A record 16 security bulletins on Patch Tuesday added to the Halloween burden for IT administrators. Besides Microsoft's fixes for Windows, Office, Internet Explorer, and .NET, Oracle fixed 81 flaws, Apple one, and Red Hat two. Among Microsoft's patches, security experts tagged the Embedded OpenType Font Engine as the most critical fix.
Microsoft on Tuesday issued a record 16 security bulletins that address 49 vulnerabilities. The problems affect Microsoft Office, Windows, Internet Explorer, and the .NET Framework. Microsoft only rated six of the 49 vulnerabilities critical.
"Microsoft has broken several of its own Patch Tuesday records this year, but this month far surpasses them all," said Joshua Talbot, security intelligence manager for Symantec Security Response. "Perhaps most notable this month is the number of vulnerabilities that facilitate remote code execution. By our count, 35 of the issues fall into this category. These are bugs that could allow an attacker to run any command they wish on vulnerable machines."
Talbot pointed out that one of the two remaining Stuxnet-related zero-day vulnerabilities was fixed with Tuesday's release. Stuxnet uses the Win32 keyboard layout vulnerability to gain administrator privileges on infected systems. This ensures that malicious actions won't be blocked on targeted systems.
"The vulnerability addressed in the Embedded OpenType Font Engine is perhaps the most likely to be widely exploited," Talbot said. "Similar vulnerabilities have seen extensive exploitation in the past. Since this particular issue affects so many Windows operating systems and can be exploited via a web browser, it's likely to get the immediate attention of attackers."
Remember To Upgrade
Andrew Storms, director of security operations at nCircle, said it's possible that Microsoft will hit the triple-digit mark for bulletins in 2010. As he sees it, "another 14 bulletins over the next two months seems more than likely." This month, he added, it's more important than ever to prioritize the release. He agreed with Talbot that the Embedded OpenType bugs should top the list.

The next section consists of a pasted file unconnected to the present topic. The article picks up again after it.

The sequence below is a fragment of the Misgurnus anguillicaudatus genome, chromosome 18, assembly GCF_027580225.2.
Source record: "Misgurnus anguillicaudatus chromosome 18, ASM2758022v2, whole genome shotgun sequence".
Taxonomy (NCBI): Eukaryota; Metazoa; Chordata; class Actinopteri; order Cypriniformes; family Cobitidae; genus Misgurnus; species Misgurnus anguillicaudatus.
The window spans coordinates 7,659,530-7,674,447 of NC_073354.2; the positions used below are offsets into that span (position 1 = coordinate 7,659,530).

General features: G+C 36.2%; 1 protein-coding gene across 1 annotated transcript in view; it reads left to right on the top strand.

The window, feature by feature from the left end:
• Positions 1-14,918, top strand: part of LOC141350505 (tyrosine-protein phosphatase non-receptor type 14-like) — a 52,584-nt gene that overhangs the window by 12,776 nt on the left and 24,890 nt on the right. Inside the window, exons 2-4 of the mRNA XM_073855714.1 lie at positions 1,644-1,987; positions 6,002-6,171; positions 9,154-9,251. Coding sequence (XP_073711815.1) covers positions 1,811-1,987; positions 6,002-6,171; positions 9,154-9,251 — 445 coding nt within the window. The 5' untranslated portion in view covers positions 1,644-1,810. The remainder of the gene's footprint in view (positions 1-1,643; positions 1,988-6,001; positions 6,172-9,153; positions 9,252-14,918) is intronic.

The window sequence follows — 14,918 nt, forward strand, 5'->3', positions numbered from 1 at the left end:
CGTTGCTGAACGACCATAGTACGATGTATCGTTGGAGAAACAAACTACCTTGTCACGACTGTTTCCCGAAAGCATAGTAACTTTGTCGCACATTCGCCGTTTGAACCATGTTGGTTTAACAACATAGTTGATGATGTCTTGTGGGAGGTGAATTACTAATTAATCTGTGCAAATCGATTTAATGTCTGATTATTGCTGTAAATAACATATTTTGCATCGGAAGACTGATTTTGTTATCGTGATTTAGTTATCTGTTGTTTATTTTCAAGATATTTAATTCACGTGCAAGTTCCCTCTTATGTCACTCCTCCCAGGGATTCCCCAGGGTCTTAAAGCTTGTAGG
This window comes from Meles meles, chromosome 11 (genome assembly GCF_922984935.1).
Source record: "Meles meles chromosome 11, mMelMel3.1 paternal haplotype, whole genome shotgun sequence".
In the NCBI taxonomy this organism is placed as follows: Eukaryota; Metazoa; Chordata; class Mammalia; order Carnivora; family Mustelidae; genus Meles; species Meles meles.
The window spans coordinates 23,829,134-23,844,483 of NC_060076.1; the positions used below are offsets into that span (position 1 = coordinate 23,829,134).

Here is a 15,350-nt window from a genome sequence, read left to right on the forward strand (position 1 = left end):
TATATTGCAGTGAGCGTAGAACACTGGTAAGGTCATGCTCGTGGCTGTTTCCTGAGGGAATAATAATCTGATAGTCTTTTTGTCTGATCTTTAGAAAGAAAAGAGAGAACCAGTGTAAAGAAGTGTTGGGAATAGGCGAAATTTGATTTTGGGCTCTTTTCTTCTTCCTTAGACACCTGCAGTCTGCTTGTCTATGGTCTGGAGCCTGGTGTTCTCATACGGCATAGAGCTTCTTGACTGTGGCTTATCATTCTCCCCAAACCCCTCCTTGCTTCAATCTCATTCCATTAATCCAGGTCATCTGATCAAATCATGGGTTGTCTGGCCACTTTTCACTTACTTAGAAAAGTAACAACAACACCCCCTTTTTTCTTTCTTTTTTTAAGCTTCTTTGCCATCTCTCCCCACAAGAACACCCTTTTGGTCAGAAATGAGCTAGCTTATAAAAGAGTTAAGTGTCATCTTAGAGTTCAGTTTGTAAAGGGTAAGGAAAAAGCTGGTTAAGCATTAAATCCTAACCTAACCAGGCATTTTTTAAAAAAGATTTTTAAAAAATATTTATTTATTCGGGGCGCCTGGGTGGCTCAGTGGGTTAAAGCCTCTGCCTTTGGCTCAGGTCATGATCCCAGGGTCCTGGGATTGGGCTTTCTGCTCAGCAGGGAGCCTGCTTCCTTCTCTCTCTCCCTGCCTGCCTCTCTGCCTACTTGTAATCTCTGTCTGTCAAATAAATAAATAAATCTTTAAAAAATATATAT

Tyler Reguly, lead security engineer for nCircle, said when you mix in IIS client-side certificates, Office web apps, and Windows Media Home Sharing, it's a rather eclectic collection of affected products.
"The most important message this month is 'upgrade ,'" Reguly said. "This month should be a wake-up call for anyone still running Office XP; the number of vulnerabilities affecting only that product are a clear indicator that it's time to upgrade to a newer version, perhaps Office 2010, which has only a single CVE affecting it."
Security Patches GaloreFor all the talk about Microsoft's record-breaking release, it seems minuscule compared to Oracle's patch release for 81 flaws, 31 of which are remotely exploitable without authentication, said Paul Henry, security and forensic analyst for Lumension.
"Red Hat issued two repatches as well, which address flaws in the kernel that they originally patched in 2007," Henry said. "However, it seems these flaws have been lingering for the past three years and have found their way back into the code base. Apple has also announced a patch of a file-sharing issue in OS X, which could allow a remote hacker to access a share without a valid password."
More than 130 vulnerabilities total is spooky indeed, and, if not managed correctly, they will certainly have a massive impact on corporate productivity , Henry said. Even if managed correctly, work-day interruption is unavoidable because these updates will require a restart, shutting down computer systems for a period of time. In some instances, this can take up to 20 minutes.
"There's no rest for the weary -- security administrators, that is -- as all of this comes on the heels of patches or new versions for the most popular browsers, Mozilla, Chrome and Opera, all of which have been announced just since last Patch Tuesday," Henry said. "Perhaps once Halloween time has passed, things will slow down a bit. But if organizations still fail to put the proper preventive measures in place, vulnerabilities will be sure to haunt them forever."